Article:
Independent advisers who deal compliantly in complex products such as unregulated collective investment schemes (UCIS) should charge a premium for the service from 2013, Threesixty's Tony Bray has said.
Bray, who heads up the client team at the support services provider, warned delegates at the Personal Finance Society conference last week not to try to cut corners when advising on UCIS, particularly by relying on third parties for due diligence.
The payoff for the extra work created by advising on the sophisticated products compliantly should be in the form of a higher charge, he said.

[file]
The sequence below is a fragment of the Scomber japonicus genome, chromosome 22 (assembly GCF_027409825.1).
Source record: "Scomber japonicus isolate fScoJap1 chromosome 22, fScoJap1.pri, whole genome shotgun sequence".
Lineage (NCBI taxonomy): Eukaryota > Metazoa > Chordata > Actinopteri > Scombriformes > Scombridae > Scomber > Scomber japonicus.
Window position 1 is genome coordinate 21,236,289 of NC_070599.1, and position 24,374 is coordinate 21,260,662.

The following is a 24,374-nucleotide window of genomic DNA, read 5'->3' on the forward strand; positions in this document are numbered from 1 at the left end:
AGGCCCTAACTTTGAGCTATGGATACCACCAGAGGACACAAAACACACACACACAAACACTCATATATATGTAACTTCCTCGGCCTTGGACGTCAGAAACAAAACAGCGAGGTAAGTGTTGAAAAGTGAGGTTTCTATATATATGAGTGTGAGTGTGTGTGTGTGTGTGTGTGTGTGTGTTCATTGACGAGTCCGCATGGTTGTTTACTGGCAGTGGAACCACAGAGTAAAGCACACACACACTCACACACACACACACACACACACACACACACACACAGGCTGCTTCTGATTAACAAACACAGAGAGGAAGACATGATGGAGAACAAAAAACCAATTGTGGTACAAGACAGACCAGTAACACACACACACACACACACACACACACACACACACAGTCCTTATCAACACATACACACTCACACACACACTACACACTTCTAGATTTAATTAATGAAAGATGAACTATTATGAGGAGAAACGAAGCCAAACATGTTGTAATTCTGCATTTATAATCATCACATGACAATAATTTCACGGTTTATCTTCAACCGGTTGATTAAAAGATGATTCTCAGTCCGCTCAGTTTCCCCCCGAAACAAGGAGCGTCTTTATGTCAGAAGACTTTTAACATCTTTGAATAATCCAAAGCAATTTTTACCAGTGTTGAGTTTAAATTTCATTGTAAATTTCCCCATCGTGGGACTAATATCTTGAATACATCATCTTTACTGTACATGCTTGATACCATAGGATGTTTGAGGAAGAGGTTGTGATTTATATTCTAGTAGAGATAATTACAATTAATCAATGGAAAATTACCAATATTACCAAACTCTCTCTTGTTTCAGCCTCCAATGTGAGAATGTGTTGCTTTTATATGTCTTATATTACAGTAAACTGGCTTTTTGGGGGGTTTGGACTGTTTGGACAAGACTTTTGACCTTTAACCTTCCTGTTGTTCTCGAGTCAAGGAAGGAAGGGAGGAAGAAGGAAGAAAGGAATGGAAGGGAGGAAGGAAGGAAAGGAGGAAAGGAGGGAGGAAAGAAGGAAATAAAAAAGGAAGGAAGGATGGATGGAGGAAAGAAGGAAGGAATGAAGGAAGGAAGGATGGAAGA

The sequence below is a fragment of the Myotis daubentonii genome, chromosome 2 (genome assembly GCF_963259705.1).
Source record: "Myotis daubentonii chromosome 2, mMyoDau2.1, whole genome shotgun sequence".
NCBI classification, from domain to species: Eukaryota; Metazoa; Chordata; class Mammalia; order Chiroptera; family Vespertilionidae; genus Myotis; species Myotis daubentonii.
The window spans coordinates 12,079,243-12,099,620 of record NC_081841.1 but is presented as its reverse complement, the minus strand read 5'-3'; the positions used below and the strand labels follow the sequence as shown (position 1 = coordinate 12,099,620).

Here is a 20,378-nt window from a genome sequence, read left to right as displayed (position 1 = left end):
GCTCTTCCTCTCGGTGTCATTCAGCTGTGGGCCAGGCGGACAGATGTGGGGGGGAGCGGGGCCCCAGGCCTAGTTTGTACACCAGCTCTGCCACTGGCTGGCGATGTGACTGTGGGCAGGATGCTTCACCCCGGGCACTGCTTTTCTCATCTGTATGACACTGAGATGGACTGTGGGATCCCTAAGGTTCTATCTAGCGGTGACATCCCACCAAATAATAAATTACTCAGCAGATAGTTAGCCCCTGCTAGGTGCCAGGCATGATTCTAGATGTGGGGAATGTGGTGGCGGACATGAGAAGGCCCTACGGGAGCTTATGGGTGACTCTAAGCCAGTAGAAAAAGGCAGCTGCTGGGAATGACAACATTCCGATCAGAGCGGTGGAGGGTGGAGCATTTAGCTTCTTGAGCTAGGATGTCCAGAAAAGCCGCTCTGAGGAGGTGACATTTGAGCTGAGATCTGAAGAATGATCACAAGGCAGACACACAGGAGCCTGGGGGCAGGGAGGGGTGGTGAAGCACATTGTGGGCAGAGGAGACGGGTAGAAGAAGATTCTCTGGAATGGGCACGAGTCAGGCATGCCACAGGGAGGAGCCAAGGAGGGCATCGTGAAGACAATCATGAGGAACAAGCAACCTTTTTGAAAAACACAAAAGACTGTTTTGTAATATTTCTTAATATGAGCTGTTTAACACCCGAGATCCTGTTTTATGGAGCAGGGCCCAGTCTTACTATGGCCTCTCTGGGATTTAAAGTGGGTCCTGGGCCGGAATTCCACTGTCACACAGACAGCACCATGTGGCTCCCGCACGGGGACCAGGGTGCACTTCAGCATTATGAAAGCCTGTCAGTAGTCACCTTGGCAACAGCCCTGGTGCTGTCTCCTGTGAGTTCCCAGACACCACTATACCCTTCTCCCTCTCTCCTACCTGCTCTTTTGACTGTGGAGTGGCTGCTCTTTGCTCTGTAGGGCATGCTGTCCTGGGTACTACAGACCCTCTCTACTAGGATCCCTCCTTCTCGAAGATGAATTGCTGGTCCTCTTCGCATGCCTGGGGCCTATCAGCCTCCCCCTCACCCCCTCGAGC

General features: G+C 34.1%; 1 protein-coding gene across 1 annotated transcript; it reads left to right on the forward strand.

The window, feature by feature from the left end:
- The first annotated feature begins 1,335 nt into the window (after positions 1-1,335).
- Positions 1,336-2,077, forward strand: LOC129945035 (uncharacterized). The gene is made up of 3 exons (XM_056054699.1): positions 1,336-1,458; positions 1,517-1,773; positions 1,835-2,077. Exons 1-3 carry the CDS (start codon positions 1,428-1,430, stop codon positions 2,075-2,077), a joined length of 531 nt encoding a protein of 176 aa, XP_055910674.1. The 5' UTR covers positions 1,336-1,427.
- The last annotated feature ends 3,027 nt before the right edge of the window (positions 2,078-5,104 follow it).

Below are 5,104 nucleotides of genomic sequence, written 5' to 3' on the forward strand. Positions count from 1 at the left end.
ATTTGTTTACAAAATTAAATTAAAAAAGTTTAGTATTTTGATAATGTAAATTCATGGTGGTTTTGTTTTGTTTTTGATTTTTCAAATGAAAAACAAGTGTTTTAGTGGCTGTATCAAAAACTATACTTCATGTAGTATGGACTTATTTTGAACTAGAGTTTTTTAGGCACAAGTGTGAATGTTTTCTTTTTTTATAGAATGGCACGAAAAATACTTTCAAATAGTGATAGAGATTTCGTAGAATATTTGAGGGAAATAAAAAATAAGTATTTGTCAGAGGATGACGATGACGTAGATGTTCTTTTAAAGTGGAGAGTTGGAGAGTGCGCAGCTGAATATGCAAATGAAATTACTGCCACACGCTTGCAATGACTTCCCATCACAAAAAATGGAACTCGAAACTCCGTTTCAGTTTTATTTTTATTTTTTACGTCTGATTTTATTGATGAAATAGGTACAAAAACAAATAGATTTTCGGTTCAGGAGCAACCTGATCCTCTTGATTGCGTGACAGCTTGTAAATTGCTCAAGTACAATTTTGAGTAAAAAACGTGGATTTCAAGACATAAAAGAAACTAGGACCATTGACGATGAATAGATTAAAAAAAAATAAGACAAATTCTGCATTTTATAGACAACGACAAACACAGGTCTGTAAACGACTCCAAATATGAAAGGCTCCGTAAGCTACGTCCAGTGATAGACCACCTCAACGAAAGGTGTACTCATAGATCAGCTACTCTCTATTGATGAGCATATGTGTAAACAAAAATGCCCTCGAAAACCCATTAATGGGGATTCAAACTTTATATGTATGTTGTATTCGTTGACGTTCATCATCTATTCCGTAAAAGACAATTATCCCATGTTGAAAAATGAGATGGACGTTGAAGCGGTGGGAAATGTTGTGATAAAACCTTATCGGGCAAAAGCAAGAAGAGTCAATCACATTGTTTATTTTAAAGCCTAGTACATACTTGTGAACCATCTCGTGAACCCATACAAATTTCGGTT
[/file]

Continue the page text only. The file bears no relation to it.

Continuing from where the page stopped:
"You can charge very good fees. I'd expect you to be charging a premium to advise on a UCIS scheme. It is a highly complex and specialist area."
Many advisers will choose not to advise on the area, which will also put those who do in demand, Bray said.
His advice to intermediaries who recommend UCIS - which are not covered by the Financial Services Compensation Scheme, but are included in the scope of the Financial Ombudsman Service for complaints about the quality of advice - is "be safe, not lucky".
He said: "Start from the standpoint that the scheme's MOI (memorandum of information) may be a pack of lies.
"Always use a separate due diligence questionnaire, and keep your due diligence under review."
Firms should set a benchmark for asset allocation - "between 5%-10% as a rule of thumb" - , and ensure they can demonstrate consistency by putting in place strict training and competence and management information regimes, he said.
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